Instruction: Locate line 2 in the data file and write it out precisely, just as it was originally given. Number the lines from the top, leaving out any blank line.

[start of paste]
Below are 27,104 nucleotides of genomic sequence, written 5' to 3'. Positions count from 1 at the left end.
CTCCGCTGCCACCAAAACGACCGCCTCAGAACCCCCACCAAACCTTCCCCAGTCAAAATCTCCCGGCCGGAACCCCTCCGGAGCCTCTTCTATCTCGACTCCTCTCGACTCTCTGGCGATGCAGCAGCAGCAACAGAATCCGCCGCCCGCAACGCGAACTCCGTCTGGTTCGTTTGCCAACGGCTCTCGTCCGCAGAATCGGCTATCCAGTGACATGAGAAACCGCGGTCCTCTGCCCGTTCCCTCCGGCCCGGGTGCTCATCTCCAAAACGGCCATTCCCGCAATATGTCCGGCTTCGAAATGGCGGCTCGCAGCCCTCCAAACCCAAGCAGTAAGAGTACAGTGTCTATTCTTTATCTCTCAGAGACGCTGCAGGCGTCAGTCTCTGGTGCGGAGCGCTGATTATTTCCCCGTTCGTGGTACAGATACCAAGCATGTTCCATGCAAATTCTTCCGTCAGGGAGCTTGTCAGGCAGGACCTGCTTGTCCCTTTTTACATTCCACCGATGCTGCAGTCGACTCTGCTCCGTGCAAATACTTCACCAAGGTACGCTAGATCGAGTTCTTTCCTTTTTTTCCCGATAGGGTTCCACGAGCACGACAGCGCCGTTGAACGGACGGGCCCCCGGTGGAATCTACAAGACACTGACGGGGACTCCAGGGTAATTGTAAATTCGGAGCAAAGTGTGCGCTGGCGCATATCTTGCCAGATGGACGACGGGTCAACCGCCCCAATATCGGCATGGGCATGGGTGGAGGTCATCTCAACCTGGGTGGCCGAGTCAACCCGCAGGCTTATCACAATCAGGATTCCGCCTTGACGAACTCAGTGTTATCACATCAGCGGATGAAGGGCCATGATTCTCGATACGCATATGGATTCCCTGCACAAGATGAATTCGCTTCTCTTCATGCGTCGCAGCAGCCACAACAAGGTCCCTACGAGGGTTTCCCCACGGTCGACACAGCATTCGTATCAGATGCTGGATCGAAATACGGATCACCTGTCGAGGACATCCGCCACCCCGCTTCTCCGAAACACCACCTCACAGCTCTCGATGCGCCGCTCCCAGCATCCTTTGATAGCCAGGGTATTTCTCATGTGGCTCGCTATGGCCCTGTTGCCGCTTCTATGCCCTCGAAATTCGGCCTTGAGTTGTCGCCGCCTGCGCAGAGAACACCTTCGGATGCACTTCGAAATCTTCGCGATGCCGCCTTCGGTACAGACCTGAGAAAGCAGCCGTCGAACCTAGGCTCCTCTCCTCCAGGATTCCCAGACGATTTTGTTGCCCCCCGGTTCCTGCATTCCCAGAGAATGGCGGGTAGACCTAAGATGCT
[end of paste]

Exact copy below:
CTCCGCTGCCACCAAAACGACCGCCTCAGAACCCCCACCAAACCTTCCCCAGTCAAAATCTCCCGGCCGGAACCCCTCCGGAGCCTCTTCTATCTCGACTCCTCTCGACTCTCTGGCGATGCAGCAGCAGCAACAGAATCCGCCGCCCGCAACGCGAACTCCGTCTGGTTCGTTTGCCAACGGCTCTCGTCCGCAGAATCGGCTATCCAGTGACATGAGAAACCGCGGTCCTCTGCCCGTTCCCTCCGGCCCGGGTGCTCATCTCCAAAACGGCCATTCCCGCAATATGTCCGGCTTCGAAATGGCGGCTCGCAGCCCTCCAAACCCAAGCAGTAAGAGTACAGTGTCTATTCTTTATCTCTCAGAGACGCTGCAGGCGTCAGTCTCTGGTGCGGAGCGCTGATTATTTCCCCGTTCGTGGTACAGATACCAAGCATGTTCCATGCAAATTCTTCCGTCAGGGAGCTTGTCAGGCAGGACCTGCTTGTCCCTTTTTACATTCCACCGATGCTGCAGTCGACTCTGCTCCGTGCAAATACTTCACCAAGGTACGCTAGATCGAGTTCTTTCCTTTTTTTCCCGATAGGGTTCCACGAGCACGACAGCGCCGTTGAACGGACGGGCCCCCGGTGGAATCTACAAGACACTGACGGGGACTCCAGGGTAATTGTAAATTCGGAGCAAAGTGTGCGCTGGCGCATATCTTGCCAGATGGACGACGGGTCAACCGCCCCAATATCGGCATGGGCATGGGTGGAGGTCATCTCAACCTGGGTGGCCGAGTCAACCCGCAGGCTTATCACAATCAGGATTCCGCCTTGACGAACTCAGTGTTATCACATCAGCGGATGAAGGGCCATGATTCTCGATACGCATATGGATTCCCTGCACAAGATGAATTCGCTTCTCTTCATGCGTCGCAGCAGCCACAACAAGGTCCCTACGAGGGTTTCCCCACGGTCGACACAGCATTCGTATCAGATGCTGGATCGAAATACGGATCACCTGTCGAGGACATCCGCCACCCCGCTTCTCCGAAACACCACCTCACAGCTCTCGATGCGCCGCTCCCAGCATCCTTTGATAGCCAGGGTATTTCTCATGTGGCTCGCTATGGCCCTGTTGCCGCTTCTATGCCCTCGAAATTCGGCCTTGAGTTGTCGCCGCCTGCGCAGAGAACACCTTCGGATGCACTTCGAAATCTTCGCGATGCCGCCTTCGGTACAGACCTGAGAAAGCAGCCGTCGAACCTAGGCTCCTCTCCTCCAGGATTCCCAGACGATTTTGTTGCCCCCCGGTTCCTGCATTCCCAGAGAATGGCGGGTAGACCTAAGATGCT